The problem could be caused by a faulty transformer /or/ insulators that have broken down. I gave you what I thought was the most likely cause and certainly a very inexpensive option.
Part of normal maintenance on an oil burned is replacing the insulators...but a transformer replacement is not part of a normal PM.
Anyway, if the furnace runs normally for the next few days I'd say you should be OK...but as a precaution I'd still replace the insulators next time you work on the unit.
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P&M
I was thinking, assuming the furnace works fine now, about whether to save the old transformer, and it suddenly dawned on me.
How come the transformer failed at the same time I replaced the nozzle? And the answer is almost obvious, even if it took me 2 days to think of it. For the last several years, the furnace has probably never run more than 20 minutes at a time, because I turn it on in the fall when it's cold but not that cold out, and from then on the house is 68 or 70.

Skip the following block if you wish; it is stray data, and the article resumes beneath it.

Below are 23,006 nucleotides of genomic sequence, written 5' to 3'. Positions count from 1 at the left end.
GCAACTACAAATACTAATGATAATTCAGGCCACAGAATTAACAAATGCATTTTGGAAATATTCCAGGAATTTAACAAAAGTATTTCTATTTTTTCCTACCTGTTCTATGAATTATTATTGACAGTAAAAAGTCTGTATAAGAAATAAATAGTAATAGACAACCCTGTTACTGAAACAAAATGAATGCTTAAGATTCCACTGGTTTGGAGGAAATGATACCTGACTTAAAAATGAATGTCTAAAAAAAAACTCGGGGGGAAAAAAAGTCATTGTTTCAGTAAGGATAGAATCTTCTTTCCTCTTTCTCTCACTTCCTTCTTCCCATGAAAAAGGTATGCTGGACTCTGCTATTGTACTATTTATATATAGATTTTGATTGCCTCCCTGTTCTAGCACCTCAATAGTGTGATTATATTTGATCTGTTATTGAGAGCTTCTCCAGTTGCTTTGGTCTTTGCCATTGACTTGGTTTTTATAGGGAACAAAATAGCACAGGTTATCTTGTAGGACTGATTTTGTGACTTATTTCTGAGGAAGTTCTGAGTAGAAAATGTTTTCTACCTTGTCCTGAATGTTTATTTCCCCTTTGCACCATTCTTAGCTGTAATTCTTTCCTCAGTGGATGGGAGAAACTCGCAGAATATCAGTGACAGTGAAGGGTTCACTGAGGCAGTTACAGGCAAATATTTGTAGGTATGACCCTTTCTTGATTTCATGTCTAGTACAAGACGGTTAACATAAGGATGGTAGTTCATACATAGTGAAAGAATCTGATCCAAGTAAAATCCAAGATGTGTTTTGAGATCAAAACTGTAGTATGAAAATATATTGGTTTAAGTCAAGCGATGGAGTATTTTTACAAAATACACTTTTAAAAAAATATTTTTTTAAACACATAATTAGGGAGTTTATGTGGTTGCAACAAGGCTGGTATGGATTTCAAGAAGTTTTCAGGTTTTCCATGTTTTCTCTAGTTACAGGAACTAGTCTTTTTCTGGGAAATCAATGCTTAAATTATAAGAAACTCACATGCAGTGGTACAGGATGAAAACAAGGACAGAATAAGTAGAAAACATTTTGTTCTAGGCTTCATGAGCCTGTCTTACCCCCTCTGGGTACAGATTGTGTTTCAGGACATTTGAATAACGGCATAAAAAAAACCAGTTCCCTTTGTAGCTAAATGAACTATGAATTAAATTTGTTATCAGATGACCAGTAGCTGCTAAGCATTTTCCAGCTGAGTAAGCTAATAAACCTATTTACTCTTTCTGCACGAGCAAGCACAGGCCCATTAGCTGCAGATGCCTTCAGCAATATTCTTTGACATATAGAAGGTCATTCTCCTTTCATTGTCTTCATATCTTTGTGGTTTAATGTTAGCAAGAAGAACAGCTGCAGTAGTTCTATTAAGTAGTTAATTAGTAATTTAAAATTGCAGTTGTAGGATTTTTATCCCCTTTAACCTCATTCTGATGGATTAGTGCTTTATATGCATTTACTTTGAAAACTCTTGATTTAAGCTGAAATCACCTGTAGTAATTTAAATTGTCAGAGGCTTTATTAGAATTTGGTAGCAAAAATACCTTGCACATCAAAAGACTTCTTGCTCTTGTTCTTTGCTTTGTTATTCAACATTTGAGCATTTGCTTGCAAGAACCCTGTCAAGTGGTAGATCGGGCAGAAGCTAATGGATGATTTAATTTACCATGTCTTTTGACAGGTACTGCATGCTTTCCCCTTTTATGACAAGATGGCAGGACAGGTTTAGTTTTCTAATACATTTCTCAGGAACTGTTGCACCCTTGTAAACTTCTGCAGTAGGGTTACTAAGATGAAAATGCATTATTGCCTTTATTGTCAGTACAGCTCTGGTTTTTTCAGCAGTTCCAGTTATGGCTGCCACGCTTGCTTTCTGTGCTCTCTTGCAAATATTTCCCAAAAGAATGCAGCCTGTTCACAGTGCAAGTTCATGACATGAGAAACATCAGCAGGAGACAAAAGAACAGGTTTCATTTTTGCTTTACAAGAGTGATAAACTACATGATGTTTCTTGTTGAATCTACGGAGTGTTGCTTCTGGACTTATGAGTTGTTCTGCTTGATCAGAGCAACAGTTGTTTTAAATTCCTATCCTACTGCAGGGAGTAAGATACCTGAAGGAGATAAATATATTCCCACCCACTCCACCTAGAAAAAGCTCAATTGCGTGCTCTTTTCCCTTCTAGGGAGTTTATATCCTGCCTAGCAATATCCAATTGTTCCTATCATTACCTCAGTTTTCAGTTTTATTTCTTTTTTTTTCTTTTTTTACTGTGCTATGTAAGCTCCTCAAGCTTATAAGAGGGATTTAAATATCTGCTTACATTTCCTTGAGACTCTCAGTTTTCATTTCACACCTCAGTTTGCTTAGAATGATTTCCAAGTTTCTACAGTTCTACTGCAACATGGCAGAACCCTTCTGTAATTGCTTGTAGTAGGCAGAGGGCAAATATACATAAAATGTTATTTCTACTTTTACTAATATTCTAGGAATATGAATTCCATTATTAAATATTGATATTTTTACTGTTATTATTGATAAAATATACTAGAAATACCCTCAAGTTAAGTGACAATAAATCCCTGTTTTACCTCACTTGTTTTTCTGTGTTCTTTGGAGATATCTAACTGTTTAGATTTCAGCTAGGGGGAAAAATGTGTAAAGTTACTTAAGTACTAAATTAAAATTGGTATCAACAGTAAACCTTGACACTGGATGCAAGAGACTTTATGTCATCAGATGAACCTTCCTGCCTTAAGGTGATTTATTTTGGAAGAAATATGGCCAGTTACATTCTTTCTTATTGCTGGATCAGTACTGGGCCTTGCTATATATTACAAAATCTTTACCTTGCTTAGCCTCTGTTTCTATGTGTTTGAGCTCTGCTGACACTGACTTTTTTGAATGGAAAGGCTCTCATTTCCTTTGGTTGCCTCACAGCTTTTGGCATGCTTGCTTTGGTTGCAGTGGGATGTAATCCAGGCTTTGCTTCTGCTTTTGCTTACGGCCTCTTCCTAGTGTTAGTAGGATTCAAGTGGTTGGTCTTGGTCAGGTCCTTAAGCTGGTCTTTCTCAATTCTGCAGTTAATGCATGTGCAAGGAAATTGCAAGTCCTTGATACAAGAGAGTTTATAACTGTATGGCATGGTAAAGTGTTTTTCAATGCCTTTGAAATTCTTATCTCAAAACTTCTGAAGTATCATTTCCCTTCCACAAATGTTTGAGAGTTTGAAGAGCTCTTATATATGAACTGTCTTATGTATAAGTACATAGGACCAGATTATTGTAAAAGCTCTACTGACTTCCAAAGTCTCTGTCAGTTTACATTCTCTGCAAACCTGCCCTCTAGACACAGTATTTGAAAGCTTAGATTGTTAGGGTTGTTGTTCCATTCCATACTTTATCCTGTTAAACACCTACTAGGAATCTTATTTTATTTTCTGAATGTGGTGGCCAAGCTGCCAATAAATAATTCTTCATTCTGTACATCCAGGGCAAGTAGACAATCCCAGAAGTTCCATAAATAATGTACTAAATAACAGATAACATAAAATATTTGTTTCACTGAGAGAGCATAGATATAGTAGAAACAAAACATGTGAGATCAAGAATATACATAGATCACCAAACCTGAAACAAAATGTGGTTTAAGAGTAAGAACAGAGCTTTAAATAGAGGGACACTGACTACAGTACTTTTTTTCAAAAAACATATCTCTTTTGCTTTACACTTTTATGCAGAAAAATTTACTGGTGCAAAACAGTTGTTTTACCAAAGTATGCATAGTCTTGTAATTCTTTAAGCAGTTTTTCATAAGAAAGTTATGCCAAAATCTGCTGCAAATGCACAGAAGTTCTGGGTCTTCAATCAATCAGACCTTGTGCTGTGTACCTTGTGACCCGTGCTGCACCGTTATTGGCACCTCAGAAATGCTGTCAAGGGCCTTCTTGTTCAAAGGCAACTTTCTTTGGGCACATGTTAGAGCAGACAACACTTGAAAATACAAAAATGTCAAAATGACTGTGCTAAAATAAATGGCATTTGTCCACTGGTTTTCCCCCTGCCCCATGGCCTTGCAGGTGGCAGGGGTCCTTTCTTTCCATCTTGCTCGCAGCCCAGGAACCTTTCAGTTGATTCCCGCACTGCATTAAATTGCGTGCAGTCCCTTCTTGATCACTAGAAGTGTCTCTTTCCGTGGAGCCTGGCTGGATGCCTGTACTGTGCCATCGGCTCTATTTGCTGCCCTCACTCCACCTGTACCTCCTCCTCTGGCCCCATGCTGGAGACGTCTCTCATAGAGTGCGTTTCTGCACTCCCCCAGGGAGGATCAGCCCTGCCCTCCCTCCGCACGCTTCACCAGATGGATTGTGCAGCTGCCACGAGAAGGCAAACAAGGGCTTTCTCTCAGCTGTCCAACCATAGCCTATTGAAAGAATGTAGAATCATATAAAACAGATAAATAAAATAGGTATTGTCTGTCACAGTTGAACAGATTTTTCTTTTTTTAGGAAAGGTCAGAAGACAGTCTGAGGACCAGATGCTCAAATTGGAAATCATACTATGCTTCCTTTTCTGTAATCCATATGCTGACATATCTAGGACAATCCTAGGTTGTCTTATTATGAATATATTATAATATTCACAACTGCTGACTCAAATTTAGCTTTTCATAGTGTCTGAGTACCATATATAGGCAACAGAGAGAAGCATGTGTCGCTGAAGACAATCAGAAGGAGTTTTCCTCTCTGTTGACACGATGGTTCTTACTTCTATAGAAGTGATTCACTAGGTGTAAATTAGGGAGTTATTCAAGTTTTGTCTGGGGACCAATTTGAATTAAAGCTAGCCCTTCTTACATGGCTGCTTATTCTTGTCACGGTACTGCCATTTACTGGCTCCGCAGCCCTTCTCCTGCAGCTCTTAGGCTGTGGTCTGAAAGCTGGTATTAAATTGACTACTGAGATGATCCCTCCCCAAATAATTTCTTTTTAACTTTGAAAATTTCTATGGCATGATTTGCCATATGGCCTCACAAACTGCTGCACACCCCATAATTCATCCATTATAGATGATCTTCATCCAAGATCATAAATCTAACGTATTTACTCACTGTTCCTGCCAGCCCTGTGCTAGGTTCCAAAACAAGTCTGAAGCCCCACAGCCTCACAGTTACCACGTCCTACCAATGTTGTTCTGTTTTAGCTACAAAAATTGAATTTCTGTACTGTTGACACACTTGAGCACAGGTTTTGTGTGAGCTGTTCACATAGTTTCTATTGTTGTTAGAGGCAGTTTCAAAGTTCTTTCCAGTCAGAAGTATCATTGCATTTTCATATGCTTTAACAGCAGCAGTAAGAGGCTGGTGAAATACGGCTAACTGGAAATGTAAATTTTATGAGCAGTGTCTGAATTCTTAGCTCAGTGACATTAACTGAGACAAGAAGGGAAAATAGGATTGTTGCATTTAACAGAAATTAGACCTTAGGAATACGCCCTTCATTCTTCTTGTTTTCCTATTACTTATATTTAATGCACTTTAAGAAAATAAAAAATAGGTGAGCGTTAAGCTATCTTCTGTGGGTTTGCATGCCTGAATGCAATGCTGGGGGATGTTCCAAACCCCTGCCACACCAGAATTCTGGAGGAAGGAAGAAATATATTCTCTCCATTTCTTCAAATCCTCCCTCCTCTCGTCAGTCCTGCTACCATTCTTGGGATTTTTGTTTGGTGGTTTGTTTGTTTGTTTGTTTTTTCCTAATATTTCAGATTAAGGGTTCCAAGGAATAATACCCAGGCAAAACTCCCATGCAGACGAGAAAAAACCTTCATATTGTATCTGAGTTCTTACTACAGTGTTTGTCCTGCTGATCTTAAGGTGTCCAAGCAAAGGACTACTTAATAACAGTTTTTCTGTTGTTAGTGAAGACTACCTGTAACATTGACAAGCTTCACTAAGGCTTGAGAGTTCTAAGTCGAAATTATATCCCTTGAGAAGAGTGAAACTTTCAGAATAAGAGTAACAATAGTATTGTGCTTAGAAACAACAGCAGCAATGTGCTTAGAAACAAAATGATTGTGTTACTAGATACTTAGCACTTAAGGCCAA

It's only because the nozzle failed that the furnace was off for 16 hours or more and the house got down to 62 degrees that it took so long to warm back up, 80 minutes, plus soon after that 20 more minutes, almost 2 hours of running, enough to get the transformer hot.
And again after it failed, it was off for -- I forget -- 16 or even 20 hours, and the next day I started it up and it ran for maybe 3 hours with breaks or maybe 6 hours, and by that time it was hot and it failed again.